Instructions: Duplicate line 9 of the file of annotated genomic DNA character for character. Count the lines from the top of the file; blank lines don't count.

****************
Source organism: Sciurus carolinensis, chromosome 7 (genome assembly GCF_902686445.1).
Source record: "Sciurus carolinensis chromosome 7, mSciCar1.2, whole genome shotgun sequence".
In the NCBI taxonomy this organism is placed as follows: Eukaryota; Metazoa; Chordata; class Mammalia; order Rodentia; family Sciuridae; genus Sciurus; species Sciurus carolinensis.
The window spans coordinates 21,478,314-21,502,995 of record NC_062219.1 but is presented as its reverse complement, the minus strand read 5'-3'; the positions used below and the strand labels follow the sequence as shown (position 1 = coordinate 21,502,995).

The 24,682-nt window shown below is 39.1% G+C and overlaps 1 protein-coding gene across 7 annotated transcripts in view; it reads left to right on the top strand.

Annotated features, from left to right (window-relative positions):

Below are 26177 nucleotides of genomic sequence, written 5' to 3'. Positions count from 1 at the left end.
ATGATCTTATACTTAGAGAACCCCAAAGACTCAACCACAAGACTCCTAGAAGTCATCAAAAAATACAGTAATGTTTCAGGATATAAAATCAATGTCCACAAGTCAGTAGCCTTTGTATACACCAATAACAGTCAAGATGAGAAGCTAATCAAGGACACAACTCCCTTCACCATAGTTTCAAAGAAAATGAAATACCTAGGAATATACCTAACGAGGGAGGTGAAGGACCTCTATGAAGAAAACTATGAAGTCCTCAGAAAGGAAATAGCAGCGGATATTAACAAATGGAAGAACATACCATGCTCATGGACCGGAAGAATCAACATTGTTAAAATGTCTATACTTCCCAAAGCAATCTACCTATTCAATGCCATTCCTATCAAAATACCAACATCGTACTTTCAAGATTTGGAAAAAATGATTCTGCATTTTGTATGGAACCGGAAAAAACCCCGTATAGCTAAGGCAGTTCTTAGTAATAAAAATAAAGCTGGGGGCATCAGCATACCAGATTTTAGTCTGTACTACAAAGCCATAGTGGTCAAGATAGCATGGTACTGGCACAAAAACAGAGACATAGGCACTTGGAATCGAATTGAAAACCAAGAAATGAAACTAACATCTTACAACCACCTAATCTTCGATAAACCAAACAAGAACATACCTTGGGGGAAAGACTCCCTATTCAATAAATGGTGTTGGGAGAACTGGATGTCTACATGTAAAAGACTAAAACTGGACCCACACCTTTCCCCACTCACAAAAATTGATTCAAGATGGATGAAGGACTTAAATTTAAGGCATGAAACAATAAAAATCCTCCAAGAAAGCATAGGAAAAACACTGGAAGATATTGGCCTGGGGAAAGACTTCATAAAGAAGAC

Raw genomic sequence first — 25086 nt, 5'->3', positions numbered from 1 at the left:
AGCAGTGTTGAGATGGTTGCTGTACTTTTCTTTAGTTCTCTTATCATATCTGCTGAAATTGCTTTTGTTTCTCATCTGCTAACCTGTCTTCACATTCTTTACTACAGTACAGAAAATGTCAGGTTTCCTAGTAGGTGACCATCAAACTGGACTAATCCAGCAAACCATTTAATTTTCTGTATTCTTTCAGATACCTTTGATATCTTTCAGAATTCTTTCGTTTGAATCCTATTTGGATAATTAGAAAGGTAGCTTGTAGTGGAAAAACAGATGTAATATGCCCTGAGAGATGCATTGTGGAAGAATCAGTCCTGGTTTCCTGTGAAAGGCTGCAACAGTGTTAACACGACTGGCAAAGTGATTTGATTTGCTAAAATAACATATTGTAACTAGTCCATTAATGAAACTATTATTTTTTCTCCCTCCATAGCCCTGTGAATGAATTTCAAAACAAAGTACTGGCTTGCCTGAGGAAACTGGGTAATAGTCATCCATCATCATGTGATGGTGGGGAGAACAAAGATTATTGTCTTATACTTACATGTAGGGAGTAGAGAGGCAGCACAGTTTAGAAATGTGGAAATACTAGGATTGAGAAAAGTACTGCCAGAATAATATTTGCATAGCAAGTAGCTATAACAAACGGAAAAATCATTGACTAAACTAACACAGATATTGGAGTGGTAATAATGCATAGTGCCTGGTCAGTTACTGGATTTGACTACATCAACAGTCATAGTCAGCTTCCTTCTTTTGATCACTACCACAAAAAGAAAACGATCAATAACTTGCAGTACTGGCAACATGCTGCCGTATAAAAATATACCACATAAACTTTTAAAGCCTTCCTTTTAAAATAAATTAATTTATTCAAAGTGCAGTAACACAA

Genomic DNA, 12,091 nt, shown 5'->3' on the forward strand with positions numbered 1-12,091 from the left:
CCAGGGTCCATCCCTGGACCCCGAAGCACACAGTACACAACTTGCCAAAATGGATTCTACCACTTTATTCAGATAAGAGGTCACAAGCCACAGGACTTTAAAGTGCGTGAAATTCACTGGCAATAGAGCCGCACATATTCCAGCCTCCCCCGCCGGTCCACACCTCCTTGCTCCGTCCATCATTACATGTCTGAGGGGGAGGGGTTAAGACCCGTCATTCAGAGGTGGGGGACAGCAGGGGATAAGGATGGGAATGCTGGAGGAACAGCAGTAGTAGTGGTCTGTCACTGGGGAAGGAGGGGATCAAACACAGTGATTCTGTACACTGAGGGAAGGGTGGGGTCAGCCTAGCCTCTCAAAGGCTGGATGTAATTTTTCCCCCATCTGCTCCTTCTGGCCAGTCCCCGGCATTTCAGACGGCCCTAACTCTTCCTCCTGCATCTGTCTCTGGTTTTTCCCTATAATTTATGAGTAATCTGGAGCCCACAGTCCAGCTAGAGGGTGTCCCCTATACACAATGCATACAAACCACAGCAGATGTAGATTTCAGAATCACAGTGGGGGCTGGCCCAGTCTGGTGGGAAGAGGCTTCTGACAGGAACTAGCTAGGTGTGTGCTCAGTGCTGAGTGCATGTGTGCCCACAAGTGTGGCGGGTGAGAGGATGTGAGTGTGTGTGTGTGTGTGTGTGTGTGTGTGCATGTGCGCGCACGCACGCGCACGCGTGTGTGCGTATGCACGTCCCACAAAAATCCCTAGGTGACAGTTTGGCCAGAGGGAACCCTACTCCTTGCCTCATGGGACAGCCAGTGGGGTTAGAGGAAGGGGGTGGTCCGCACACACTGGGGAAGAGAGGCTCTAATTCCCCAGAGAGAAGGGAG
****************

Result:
Raw genomic sequence first — 25086 nt, 5'->3', positions numbered from 1 at the left: